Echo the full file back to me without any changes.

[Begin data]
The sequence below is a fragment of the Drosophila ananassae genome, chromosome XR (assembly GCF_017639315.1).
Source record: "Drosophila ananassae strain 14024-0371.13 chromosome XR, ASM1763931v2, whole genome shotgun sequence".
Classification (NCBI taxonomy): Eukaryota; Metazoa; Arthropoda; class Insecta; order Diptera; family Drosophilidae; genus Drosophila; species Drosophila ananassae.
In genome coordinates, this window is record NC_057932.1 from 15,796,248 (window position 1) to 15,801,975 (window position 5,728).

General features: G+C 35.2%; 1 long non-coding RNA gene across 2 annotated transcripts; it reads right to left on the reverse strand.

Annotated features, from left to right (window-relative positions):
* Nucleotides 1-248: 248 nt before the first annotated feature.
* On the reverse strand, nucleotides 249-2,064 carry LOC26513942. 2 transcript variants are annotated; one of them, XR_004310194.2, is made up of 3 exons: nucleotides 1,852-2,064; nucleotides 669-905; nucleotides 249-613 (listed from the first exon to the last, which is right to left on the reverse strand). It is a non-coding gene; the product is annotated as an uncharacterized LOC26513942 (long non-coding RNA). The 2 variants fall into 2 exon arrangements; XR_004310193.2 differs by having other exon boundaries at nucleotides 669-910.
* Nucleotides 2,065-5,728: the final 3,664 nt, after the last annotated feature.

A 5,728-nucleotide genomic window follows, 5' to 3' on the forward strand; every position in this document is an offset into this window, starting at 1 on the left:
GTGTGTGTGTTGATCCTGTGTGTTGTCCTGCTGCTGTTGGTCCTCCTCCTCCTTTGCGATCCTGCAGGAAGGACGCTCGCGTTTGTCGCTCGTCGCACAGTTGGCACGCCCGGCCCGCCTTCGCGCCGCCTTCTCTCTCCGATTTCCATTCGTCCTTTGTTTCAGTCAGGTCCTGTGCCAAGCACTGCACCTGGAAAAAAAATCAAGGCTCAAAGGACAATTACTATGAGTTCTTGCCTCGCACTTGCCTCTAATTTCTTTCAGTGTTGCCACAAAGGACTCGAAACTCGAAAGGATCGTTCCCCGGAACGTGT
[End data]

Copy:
The sequence below is a fragment of the Drosophila ananassae genome, chromosome XR (assembly GCF_017639315.1).
Source record: "Drosophila ananassae strain 14024-0371.13 chromosome XR, ASM1763931v2, whole genome shotgun sequence".
Classification (NCBI taxonomy): Eukaryota; Metazoa; Arthropoda; class Insecta; order Diptera; family Drosophilidae; genus Drosophila; species Drosophila ananassae.
In genome coordinates, this window is record NC_057932.1 from 15,796,248 (window position 1) to 15,801,975 (window position 5,728).

General features: G+C 35.2%; 1 long non-coding RNA gene across 2 annotated transcripts; it reads right to left on the reverse strand.

Annotated features, from left to right (window-relative positions):
* Nucleotides 1-248: 248 nt before the first annotated feature.
* On the reverse strand, nucleotides 249-2,064 carry LOC26513942. 2 transcript variants are annotated; one of them, XR_004310194.2, is made up of 3 exons: nucleotides 1,852-2,064; nucleotides 669-905; nucleotides 249-613 (listed from the first exon to the last, which is right to left on the reverse strand). It is a non-coding gene; the product is annotated as an uncharacterized LOC26513942 (long non-coding RNA). The 2 variants fall into 2 exon arrangements; XR_004310193.2 differs by having other exon boundaries at nucleotides 669-910.
* Nucleotides 2,065-5,728: the final 3,664 nt, after the last annotated feature.

A 5,728-nucleotide genomic window follows, 5' to 3' on the forward strand; every position in this document is an offset into this window, starting at 1 on the left:
GTGTGTGTGTTGATCCTGTGTGTTGTCCTGCTGCTGTTGGTCCTCCTCCTCCTTTGCGATCCTGCAGGAAGGACGCTCGCGTTTGTCGCTCGTCGCACAGTTGGCACGCCCGGCCCGCCTTCGCGCCGCCTTCTCTCTCCGATTTCCATTCGTCCTTTGTTTCAGTCAGGTCCTGTGCCAAGCACTGCACCTGGAAAAAAAATCAAGGCTCAAAGGACAATTACTATGAGTTCTTGCCTCGCACTTGCCTCTAATTTCTTTCAGTGTTGCCACAAAGGACTCGAAACTCGAAAGGATCGTTCCCCGGAACGTGT